So with that being said, I'm going to issue the preliminary injunction at this point.
Cadle filed a motion for devolutive appeal, which was granted on March 28, 2022. On appeal, Cadle contends the trial court improperly granted the Motion for Preliminary Injunction.
“An appeal may be taken as a matter of right from an order or judgment relating to a preliminary or final injunction.” La.Code Civ.P. art. 3612(B). judgment. In Deshotels Plantation, LLC v. Torrent Gulf Coast, LLC, 19-750, p. 3 (La.App. 3 Cir. 4/22/20), 297 So.3d 1034, 1038-39, this court discussed the standard of review applicable to preliminary injunctions:
A trial court has broad discretion in its decision to grant or deny a preliminary injunction and that decision will not be disturbed on review absent an abuse of that discretion. Yokum v. Pat O'Brien’s Bar, Inc., 12-217 (La.App. 4 Cir. 8/15/12), 99 So.3d 74. “That broad standard is, of course, based upon a conclusion that the trial court committed no error of law and was not manifestly erroneous or clearly wrong in making a factual finding that was necessary to the proper exercise of its discretion.” Id. at 80. When errors of law are involved in the granting of a preliminary injunction, a de novo standard of review is applied. Meredith v. I Am Music, LLC, 18-659 (La.App. 4 Cir. 2/13/19), 265 So.3d 1143.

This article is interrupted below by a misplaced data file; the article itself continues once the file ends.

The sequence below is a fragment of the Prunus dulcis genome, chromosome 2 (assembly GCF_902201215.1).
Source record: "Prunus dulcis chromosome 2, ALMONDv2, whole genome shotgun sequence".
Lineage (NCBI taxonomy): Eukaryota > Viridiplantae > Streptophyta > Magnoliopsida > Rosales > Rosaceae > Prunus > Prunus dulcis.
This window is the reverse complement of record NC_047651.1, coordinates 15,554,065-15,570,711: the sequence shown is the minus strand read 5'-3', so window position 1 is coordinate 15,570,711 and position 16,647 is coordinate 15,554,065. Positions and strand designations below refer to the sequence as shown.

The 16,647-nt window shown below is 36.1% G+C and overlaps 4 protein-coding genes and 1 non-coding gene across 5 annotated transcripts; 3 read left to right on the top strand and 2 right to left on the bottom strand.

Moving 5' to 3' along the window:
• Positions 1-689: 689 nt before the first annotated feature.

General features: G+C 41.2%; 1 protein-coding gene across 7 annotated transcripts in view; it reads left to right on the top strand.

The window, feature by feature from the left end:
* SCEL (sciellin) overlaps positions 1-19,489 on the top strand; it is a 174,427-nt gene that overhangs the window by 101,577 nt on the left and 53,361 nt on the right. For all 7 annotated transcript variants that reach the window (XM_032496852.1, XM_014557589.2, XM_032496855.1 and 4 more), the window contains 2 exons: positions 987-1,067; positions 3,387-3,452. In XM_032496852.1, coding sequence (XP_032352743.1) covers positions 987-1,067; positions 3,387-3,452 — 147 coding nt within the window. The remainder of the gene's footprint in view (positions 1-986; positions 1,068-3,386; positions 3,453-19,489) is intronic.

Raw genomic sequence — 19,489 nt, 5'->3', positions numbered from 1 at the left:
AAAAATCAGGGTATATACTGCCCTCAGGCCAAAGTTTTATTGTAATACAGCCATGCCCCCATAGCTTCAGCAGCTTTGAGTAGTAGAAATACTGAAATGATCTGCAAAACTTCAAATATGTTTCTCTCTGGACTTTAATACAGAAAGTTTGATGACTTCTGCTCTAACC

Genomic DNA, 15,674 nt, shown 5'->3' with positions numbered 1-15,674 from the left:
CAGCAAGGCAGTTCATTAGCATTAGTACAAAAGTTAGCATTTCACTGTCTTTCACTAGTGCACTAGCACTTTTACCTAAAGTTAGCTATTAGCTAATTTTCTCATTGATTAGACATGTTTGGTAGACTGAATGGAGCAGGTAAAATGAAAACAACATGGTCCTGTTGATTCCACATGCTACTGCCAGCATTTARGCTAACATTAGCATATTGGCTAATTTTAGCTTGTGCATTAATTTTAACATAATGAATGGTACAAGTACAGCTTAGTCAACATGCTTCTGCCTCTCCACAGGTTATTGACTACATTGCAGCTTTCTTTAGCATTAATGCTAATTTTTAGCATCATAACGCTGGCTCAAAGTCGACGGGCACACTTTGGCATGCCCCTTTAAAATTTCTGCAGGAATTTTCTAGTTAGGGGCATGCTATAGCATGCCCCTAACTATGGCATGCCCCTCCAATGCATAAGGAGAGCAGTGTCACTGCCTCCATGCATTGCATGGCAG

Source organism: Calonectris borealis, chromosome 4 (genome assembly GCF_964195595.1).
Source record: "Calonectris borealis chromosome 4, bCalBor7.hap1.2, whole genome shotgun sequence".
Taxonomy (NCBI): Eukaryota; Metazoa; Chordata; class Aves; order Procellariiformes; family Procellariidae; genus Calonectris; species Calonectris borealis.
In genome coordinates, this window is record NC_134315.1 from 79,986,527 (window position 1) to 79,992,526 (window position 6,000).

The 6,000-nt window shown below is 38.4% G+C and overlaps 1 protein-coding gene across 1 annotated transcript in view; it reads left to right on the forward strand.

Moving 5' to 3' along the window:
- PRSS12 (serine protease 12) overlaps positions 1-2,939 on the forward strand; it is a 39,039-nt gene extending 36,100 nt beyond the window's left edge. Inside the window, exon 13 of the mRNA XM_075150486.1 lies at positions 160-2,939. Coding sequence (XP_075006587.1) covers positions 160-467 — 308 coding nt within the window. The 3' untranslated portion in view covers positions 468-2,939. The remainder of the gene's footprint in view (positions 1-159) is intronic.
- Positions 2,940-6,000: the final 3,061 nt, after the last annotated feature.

Having found no error of law, the applicable standard of review here is whether the trial court committed manifest error.
Cadle's lone assignment of error asserts the trial court erred in granting the preliminary injunction without making a determination that Thrall presented evidence demonstrating it was likely to succeed on the merits. The trial court's oral reasons for granting the preliminary injunction reveal the trial court determined that it needed more evidence regarding the ownership of the property in question, and therefore granted a preliminary injunction to prevent the property from being seized. Cadle argues this was error because “Thrall came forward with no evidence as to their claim that Destin and Reserves did not own the property.”